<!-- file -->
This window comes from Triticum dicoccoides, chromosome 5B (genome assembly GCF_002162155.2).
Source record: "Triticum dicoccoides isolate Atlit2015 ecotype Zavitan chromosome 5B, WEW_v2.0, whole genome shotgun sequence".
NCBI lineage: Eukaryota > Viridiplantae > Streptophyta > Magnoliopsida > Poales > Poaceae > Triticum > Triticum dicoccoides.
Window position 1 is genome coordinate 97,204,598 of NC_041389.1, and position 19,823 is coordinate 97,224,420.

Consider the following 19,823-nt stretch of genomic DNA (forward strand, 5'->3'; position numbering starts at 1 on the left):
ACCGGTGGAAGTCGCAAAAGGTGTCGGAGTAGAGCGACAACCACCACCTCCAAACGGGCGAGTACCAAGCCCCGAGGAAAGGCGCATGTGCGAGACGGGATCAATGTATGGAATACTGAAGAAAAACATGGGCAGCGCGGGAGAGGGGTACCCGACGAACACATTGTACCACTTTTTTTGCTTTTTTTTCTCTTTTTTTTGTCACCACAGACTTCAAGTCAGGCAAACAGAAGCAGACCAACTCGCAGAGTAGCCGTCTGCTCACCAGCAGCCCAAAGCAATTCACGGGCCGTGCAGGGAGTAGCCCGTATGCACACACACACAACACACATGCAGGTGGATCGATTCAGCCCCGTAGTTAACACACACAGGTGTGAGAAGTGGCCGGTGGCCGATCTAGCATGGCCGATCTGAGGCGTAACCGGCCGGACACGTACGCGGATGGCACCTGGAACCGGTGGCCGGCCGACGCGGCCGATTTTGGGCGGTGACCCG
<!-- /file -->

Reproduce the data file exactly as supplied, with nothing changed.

This window comes from Triticum dicoccoides, chromosome 5B (genome assembly GCF_002162155.2).
Source record: "Triticum dicoccoides isolate Atlit2015 ecotype Zavitan chromosome 5B, WEW_v2.0, whole genome shotgun sequence".
NCBI lineage: Eukaryota > Viridiplantae > Streptophyta > Magnoliopsida > Poales > Poaceae > Triticum > Triticum dicoccoides.
Window position 1 is genome coordinate 97,204,598 of NC_041389.1, and position 19,823 is coordinate 97,224,420.

Consider the following 19,823-nt stretch of genomic DNA (forward strand, 5'->3'; position numbering starts at 1 on the left):
ACCGGTGGAAGTCGCAAAAGGTGTCGGAGTAGAGCGACAACCACCACCTCCAAACGGGCGAGTACCAAGCCCCGAGGAAAGGCGCATGTGCGAGACGGGATCAATGTATGGAATACTGAAGAAAAACATGGGCAGCGCGGGAGAGGGGTACCCGACGAACACATTGTACCACTTTTTTTGCTTTTTTTTCTCTTTTTTTTGTCACCACAGACTTCAAGTCAGGCAAACAGAAGCAGACCAACTCGCAGAGTAGCCGTCTGCTCACCAGCAGCCCAAAGCAATTCACGGGCCGTGCAGGGAGTAGCCCGTATGCACACACACACAACACACATGCAGGTGGATCGATTCAGCCCCGTAGTTAACACACACAGGTGTGAGAAGTGGCCGGTGGCCGATCTAGCATGGCCGATCTGAGGCGTAACCGGCCGGACACGTACGCGGATGGCACCTGGAACCGGTGGCCGGCCGACGCGGCCGATTTTGGGCGGTGACCCG